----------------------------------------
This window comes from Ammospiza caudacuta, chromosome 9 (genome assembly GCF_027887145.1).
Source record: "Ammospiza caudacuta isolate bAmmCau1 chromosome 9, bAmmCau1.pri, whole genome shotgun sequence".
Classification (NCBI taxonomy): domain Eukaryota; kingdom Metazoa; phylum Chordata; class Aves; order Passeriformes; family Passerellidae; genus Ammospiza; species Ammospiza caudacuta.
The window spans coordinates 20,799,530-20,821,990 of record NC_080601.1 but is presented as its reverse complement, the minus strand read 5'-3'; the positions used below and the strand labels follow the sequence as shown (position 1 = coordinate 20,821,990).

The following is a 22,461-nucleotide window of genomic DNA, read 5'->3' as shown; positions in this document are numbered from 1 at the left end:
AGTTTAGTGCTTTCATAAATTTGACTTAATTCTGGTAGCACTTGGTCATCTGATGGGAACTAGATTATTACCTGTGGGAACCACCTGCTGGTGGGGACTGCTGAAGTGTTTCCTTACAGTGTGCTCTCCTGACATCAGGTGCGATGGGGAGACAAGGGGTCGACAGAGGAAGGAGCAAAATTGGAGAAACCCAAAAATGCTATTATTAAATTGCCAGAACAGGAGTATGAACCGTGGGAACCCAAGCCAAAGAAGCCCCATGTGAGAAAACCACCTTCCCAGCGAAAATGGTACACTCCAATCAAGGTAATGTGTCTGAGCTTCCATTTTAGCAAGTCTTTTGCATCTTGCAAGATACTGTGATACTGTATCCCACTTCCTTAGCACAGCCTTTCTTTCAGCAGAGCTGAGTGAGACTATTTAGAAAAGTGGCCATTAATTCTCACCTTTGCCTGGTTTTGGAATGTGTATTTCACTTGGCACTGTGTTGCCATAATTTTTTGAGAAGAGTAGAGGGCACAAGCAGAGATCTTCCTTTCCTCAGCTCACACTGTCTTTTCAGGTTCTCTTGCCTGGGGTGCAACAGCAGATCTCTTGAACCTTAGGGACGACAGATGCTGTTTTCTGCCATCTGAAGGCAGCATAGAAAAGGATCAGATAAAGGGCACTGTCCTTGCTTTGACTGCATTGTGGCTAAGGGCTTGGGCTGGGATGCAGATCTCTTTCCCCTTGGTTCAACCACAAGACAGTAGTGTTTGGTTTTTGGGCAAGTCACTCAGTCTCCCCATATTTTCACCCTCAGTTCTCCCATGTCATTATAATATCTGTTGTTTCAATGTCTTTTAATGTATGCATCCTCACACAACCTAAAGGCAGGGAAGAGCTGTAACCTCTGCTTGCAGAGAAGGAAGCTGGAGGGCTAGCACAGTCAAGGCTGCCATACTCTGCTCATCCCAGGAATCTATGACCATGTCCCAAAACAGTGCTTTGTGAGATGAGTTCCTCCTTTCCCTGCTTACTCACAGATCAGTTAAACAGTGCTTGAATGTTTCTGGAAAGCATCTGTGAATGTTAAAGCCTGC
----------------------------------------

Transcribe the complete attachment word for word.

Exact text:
This window comes from Ammospiza caudacuta, chromosome 9 (genome assembly GCF_027887145.1).
Source record: "Ammospiza caudacuta isolate bAmmCau1 chromosome 9, bAmmCau1.pri, whole genome shotgun sequence".
Classification (NCBI taxonomy): domain Eukaryota; kingdom Metazoa; phylum Chordata; class Aves; order Passeriformes; family Passerellidae; genus Ammospiza; species Ammospiza caudacuta.
The window spans coordinates 20,799,530-20,821,990 of record NC_080601.1 but is presented as its reverse complement, the minus strand read 5'-3'; the positions used below and the strand labels follow the sequence as shown (position 1 = coordinate 20,821,990).

The following is a 22,461-nucleotide window of genomic DNA, read 5'->3' as shown; positions in this document are numbered from 1 at the left end:
AGTTTAGTGCTTTCATAAATTTGACTTAATTCTGGTAGCACTTGGTCATCTGATGGGAACTAGATTATTACCTGTGGGAACCACCTGCTGGTGGGGACTGCTGAAGTGTTTCCTTACAGTGTGCTCTCCTGACATCAGGTGCGATGGGGAGACAAGGGGTCGACAGAGGAAGGAGCAAAATTGGAGAAACCCAAAAATGCTATTATTAAATTGCCAGAACAGGAGTATGAACCGTGGGAACCCAAGCCAAAGAAGCCCCATGTGAGAAAACCACCTTCCCAGCGAAAATGGTACACTCCAATCAAGGTAATGTGTCTGAGCTTCCATTTTAGCAAGTCTTTTGCATCTTGCAAGATACTGTGATACTGTATCCCACTTCCTTAGCACAGCCTTTCTTTCAGCAGAGCTGAGTGAGACTATTTAGAAAAGTGGCCATTAATTCTCACCTTTGCCTGGTTTTGGAATGTGTATTTCACTTGGCACTGTGTTGCCATAATTTTTTGAGAAGAGTAGAGGGCACAAGCAGAGATCTTCCTTTCCTCAGCTCACACTGTCTTTTCAGGTTCTCTTGCCTGGGGTGCAACAGCAGATCTCTTGAACCTTAGGGACGACAGATGCTGTTTTCTGCCATCTGAAGGCAGCATAGAAAAGGATCAGATAAAGGGCACTGTCCTTGCTTTGACTGCATTGTGGCTAAGGGCTTGGGCTGGGATGCAGATCTCTTTCCCCTTGGTTCAACCACAAGACAGTAGTGTTTGGTTTTTGGGCAAGTCACTCAGTCTCCCCATATTTTCACCCTCAGTTCTCCCATGTCATTATAATATCTGTTGTTTCAATGTCTTTTAATGTATGCATCCTCACACAACCTAAAGGCAGGGAAGAGCTGTAACCTCTGCTTGCAGAGAAGGAAGCTGGAGGGCTAGCACAGTCAAGGCTGCCATACTCTGCTCATCCCAGGAATCTATGACCATGTCCCAAAACAGTGCTTTGTGAGATGAGTTCCTCCTTTCCCTGCTTACTCACAGATCAGTTAAACAGTGCTTGAATGTTTCTGGAAAGCATCTGTGAATGTTAAAGCCTGC